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October 17, 2018

How to Manage the Inherent Risks of Your BYOD Policy

According to MarketResearchReports.biz, the global BYOD security market is expected to grow at a CAGR of 31.95 percent between 2013 and 2018. Whether it is about bringing down the time and effort in device procurement, or increasing flexible and remote working arrangements, a Bring Your Own Device (BYOD) policy presents several advantages for any mid to large enterprise. Implementing this policy can contribute to reduction in hardware costs, as well as increase in employee productivity. In fact, BYOD is not just practical, fashionable and employee-friendly, but it also frees up the bandwidth of your IT asset management teams and positively impacts your bottom line.

However, at a time when security and privacy concerns have gone through the roof, the BYOD policy also comes with its own sets of risks and challenges. As a CEO, CIO, business leader, IT security expert, or a part of the HR, Legal or Compliance teams, you will be concerned about the security of your business data, in light of the users’ activities on their personal devices. Similarly, employees may also feel threatened about the exposure of their private and confidential data, depending on the level of intrusiveness of your BYOD policy.

Over the years, some companies have successfully implemented holistic security strategies that achieve the delicate balance between workforce mobility and enterprise security. For this, they not only mapped the key threats involved with their specific device policy, but also deployed several IT security best practices and layers of risk mitigation.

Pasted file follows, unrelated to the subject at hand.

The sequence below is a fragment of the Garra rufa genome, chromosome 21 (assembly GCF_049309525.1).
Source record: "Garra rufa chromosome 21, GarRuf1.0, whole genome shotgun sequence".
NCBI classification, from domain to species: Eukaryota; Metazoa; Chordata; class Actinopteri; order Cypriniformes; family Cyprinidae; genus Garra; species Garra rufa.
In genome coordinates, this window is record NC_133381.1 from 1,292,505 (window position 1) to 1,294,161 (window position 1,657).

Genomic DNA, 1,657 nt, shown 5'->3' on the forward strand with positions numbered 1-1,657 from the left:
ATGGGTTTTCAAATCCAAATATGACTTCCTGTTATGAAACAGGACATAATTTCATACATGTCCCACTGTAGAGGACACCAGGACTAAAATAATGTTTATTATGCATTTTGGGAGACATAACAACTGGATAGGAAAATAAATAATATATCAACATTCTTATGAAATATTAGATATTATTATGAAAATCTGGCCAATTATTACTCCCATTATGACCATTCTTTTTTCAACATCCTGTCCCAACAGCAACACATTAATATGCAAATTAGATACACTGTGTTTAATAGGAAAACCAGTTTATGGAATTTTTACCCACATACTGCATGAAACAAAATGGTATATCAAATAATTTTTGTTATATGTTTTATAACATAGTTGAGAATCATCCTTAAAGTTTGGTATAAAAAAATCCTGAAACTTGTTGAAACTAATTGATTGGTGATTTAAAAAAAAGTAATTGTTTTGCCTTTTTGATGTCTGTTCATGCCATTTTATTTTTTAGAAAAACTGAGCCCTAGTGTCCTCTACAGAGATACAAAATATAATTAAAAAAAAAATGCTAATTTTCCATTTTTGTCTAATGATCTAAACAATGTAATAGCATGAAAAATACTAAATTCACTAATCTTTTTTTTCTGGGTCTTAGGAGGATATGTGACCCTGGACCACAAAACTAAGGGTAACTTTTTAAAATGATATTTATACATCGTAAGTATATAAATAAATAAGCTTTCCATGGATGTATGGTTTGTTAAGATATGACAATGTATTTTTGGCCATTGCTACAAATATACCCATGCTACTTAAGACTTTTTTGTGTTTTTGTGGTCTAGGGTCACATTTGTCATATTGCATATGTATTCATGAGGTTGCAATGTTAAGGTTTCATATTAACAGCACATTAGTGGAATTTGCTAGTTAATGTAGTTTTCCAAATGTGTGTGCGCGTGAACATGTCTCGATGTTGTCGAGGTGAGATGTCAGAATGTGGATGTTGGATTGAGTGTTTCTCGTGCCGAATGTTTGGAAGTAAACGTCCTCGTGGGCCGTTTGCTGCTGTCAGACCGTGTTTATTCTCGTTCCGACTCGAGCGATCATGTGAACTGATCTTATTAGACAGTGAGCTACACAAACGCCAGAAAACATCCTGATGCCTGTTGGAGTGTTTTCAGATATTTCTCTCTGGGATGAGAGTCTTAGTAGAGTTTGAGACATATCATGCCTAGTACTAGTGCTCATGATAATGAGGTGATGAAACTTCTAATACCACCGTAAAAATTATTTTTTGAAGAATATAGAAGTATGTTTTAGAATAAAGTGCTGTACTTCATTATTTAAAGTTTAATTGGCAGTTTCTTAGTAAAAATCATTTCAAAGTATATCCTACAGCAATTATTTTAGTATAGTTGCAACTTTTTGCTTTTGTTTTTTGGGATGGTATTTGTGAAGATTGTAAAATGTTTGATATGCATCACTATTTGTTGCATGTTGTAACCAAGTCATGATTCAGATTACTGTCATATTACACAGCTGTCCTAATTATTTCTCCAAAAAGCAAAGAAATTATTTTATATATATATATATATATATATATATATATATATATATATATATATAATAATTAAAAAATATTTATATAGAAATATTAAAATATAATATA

Top Risks of Implementing a BYOD Policy

With BYOD, employees can work with their own devices from virtually anywhere, as long as they can connect to the organization’s network and applications. However, since the device stores and accesses personal as well as corporate data, there is a very thin, and possibly skewed line between privacy and security. Some of the inherent downsides to BYOD are:

  1. Exposure, Data Loss or Data Leakage: There is always a risk of potential loss of company data that sits on an inadequately secured, semi-private device. Additionally, your IT security team could lose control or visibility of the data during transmission, processing or storage, or due to theft or physical loss of the
  2. Insecure Usage or Malicious Apps: Due to public Wi-Fi or hotspots used by remote workers, the security of your data as well as devices could be compromised. For instance, allowing push notifications, enabling location-based services, or simply clicking on unsecured links could lead to the installation of malicious or rogue apps. These apps could modify, steal or corrupt the device software or conduct targeted hacks to access the employees’ private information or your confidential business data.